100 years after the guns fall silent: A piece of Hull’s heart remains in France

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Oppy village memorial for the fallen


100 years after the guns fall silent, the world remembers the fallen hero’s of World War 1. For many Hull families their thoughts return to a sleepy French village.

Oppy’s memorial to Hull’s fallen men


On 3rd May 1917 in a wood, north west of the village of Oppy, The German army had set up an observation station. The planned attach by British troops,  would create a diversion drawing the enemy away from the primary target. In total 326 men would lose their lives may of which became known as the Hull Pals.

6,250 men from Hull answered the call and signed up to fight for King and Country. Hull as a city provided over 70,000 men overall to the cause.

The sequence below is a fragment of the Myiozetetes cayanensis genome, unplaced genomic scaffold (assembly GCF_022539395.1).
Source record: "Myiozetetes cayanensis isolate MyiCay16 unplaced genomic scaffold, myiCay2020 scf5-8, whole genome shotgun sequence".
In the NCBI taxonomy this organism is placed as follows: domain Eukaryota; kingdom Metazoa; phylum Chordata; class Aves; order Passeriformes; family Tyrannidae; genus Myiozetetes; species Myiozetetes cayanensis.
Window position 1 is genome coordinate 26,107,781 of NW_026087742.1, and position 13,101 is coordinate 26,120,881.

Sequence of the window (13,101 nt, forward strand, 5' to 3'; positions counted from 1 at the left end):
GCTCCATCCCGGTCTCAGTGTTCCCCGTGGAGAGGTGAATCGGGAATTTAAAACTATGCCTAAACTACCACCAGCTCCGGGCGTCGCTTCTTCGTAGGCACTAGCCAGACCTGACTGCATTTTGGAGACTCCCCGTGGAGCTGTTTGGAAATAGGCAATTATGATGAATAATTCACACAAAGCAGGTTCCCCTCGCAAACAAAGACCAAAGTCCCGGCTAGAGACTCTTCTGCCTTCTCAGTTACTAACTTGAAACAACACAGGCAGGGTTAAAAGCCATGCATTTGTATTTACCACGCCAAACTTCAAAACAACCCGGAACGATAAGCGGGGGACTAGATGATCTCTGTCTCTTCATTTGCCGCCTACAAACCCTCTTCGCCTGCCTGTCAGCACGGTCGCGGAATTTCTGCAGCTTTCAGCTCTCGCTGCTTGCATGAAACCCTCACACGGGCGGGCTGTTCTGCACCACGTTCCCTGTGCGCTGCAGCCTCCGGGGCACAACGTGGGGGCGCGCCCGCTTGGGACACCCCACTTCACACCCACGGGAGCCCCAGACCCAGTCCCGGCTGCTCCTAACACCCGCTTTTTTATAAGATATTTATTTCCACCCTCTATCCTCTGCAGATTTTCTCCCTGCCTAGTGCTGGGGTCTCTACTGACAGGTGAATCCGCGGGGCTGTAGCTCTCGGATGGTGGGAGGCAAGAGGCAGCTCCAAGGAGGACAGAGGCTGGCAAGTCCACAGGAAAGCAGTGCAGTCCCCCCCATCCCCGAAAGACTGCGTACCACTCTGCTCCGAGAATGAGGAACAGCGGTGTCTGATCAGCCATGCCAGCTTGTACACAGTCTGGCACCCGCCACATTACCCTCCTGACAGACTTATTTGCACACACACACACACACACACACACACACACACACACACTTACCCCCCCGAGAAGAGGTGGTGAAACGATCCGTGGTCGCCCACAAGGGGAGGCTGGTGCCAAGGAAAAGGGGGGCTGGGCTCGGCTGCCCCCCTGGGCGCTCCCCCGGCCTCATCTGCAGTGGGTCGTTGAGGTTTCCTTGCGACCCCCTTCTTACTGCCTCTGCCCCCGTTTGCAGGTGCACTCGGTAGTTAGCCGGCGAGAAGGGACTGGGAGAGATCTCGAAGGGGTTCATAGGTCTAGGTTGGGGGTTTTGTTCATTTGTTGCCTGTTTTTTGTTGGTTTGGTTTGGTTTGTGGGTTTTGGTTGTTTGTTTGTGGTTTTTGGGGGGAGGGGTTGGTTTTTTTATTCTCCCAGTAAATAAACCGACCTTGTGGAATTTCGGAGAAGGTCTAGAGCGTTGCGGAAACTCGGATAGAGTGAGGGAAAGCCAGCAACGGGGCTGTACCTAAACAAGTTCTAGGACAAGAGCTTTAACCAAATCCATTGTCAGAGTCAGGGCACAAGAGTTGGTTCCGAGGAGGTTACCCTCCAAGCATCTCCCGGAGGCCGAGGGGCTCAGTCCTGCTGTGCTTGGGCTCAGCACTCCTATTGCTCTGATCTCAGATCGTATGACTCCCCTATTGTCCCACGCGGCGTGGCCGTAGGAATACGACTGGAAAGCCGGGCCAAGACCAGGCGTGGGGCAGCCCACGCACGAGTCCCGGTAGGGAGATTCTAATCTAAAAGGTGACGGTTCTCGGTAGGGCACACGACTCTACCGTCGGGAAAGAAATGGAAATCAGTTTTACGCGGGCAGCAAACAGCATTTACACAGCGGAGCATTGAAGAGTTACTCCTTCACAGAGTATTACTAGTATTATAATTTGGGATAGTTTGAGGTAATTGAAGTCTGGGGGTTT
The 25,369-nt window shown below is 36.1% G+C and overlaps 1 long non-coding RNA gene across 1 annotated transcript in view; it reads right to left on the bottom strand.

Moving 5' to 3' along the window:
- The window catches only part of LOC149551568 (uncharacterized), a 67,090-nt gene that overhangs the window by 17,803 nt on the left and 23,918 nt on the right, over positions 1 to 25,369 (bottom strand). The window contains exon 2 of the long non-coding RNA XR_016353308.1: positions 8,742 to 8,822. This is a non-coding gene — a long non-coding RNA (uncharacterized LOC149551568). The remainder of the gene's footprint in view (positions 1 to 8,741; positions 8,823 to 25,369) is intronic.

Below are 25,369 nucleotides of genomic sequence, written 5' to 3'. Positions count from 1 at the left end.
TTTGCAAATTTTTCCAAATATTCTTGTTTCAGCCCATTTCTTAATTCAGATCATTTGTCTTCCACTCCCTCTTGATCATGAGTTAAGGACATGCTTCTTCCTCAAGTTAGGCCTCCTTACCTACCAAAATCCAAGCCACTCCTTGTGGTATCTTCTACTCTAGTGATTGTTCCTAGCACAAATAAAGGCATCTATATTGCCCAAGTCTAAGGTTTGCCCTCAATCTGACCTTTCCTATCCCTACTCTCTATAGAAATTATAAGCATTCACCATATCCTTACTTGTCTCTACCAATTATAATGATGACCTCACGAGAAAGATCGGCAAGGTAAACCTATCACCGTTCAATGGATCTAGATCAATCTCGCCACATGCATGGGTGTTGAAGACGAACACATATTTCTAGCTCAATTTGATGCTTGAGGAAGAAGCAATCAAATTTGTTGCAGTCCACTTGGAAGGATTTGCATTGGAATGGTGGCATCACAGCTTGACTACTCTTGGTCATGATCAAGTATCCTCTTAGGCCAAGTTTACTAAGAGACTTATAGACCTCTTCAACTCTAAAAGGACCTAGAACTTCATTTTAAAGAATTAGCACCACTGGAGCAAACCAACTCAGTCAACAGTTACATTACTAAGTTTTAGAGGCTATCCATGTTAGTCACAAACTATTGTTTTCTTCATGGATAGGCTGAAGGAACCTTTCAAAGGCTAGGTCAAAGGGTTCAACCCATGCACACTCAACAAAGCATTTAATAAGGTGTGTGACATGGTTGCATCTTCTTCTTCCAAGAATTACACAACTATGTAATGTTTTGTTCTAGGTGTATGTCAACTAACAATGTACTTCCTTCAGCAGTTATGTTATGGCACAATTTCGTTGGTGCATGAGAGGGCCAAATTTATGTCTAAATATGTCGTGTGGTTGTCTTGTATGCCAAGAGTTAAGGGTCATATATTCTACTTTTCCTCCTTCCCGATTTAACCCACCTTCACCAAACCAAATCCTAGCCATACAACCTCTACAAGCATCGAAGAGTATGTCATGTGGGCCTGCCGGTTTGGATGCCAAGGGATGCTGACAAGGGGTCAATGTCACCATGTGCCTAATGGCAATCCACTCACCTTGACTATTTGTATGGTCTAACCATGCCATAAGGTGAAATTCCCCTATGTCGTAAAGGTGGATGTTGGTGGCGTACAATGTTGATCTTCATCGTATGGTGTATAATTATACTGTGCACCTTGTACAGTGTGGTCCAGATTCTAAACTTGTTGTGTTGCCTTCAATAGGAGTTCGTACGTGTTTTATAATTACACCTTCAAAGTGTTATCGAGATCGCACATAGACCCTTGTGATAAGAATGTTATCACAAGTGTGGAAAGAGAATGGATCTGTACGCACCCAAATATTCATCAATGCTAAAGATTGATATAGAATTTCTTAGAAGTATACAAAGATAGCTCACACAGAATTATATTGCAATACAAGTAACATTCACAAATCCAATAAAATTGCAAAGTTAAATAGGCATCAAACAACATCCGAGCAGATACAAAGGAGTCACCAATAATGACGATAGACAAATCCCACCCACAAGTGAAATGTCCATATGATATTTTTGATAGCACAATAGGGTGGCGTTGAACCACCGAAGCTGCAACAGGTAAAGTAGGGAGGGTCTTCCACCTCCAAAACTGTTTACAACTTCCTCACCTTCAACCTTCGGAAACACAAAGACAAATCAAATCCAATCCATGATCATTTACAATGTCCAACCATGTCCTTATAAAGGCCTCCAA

Of all those that gave the ultimate sacrifice one name appears over and over again…2nd Lieutenant John ‘Jack’ Harrison.

Jack was an East Hull lad. He trained as a teacher at York St Johns and it was there his talent for rugby was uncovered.

He was recruited to play for Hull FC in the 1912/13 season, his talent lit up the Boulevard.

Hull FC remember the fallen

Following a stint in Suez Egypt, the 11th Battalion of the East Yorkshire Regiment arrived at the Somme.

On 25th February 1917 2nd Lieutenant Harrison led his patrol into no-mans land. He was awarded the Military Cross (MC) for his actions.

It was his actions on 3rd May 1917 that would lead to the machine guns falling silent .  The attach to capture Oppy Wood had been ordered for dawn, however this was brought forward. The mistake was made to order the attack during the night. The moonlight cast shadows on the men exposing their location and the slaughter of many. It was his actions alone which silenced the guns and led to him posthumously being awarded the Victoria Cross ( VC).

His boy was never found.


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